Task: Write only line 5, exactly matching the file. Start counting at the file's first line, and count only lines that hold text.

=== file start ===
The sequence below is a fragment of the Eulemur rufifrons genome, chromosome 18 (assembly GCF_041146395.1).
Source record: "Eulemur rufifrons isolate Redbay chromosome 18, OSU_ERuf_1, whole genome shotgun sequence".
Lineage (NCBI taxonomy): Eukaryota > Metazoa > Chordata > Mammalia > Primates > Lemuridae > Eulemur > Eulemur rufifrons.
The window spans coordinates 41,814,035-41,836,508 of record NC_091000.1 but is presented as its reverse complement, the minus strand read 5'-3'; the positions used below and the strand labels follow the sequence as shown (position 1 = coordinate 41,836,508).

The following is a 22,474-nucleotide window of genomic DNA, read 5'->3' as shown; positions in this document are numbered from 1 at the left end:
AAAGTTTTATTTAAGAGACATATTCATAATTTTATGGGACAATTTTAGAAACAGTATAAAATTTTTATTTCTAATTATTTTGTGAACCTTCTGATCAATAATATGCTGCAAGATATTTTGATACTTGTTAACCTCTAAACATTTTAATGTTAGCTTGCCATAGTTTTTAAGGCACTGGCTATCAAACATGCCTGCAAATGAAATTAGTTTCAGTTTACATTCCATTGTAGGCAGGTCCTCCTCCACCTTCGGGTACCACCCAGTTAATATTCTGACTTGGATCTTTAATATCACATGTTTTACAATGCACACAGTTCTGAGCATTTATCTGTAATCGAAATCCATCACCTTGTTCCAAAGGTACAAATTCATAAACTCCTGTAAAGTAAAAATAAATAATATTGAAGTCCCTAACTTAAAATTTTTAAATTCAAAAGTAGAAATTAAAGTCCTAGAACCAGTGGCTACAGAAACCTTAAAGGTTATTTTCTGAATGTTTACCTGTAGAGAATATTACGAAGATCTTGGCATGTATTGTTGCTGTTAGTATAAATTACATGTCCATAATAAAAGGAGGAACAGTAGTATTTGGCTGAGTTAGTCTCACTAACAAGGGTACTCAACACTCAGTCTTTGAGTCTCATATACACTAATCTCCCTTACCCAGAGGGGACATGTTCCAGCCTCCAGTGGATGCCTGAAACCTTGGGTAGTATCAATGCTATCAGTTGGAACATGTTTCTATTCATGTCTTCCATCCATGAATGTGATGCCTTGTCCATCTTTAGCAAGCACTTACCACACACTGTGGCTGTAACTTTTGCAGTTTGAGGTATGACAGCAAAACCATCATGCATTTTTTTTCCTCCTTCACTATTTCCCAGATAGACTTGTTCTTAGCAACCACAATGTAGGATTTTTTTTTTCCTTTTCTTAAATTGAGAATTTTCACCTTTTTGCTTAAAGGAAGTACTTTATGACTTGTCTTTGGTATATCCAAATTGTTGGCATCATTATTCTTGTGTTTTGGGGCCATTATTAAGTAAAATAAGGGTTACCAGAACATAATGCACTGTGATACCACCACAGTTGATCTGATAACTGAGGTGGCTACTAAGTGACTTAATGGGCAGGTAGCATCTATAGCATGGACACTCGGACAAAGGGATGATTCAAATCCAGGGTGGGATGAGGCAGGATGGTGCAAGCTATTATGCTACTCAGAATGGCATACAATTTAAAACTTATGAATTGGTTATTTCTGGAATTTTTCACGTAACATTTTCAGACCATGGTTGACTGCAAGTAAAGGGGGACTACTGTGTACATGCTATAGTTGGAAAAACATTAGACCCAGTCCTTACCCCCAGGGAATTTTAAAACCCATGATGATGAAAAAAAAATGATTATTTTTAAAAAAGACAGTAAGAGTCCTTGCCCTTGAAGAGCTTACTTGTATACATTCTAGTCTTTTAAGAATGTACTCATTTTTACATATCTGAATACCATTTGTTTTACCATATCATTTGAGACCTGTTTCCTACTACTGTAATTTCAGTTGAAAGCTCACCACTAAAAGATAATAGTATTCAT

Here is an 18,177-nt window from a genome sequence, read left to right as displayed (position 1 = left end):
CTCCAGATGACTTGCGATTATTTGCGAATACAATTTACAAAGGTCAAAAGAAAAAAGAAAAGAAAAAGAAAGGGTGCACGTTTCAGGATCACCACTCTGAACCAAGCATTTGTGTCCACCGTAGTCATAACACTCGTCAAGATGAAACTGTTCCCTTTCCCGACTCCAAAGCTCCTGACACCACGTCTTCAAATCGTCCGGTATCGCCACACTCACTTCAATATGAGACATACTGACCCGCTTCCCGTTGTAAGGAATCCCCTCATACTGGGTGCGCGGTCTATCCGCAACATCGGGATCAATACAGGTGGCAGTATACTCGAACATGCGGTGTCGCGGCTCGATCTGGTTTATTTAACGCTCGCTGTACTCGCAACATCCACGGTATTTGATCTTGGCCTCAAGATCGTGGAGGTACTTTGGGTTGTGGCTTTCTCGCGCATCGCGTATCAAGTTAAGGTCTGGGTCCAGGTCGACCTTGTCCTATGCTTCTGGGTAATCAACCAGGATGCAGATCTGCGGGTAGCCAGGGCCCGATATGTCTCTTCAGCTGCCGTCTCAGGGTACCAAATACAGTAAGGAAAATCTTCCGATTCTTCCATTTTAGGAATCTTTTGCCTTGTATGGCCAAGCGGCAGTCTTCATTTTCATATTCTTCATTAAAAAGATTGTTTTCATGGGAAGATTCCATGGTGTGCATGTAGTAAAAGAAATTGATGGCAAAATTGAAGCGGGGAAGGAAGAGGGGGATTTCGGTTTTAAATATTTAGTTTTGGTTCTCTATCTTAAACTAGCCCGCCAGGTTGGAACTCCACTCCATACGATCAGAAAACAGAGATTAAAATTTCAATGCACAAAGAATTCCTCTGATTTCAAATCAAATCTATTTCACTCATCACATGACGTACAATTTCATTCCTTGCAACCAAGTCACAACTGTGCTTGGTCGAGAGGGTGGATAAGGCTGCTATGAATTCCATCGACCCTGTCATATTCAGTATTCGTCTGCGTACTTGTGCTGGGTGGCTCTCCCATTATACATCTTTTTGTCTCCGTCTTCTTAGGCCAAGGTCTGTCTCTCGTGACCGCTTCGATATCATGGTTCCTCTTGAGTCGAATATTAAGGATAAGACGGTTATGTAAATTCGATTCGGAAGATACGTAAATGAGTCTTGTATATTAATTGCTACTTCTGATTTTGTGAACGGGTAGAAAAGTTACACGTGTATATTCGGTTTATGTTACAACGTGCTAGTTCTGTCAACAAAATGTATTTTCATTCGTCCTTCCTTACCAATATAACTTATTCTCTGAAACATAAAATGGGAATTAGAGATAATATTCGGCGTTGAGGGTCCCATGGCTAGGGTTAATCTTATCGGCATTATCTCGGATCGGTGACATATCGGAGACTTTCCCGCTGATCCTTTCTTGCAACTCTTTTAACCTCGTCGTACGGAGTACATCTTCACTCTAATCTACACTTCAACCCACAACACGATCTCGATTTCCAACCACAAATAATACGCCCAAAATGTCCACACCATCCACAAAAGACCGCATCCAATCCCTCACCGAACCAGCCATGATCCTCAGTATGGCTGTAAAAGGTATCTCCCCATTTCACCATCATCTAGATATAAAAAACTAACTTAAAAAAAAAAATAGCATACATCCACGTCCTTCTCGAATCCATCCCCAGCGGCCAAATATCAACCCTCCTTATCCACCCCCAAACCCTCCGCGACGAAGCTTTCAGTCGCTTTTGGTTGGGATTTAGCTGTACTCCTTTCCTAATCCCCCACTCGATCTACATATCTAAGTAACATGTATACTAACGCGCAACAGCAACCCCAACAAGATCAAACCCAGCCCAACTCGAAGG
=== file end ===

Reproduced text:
The following is a 22,474-nucleotide window of genomic DNA, read 5'->3' as shown; positions in this document are numbered from 1 at the left end: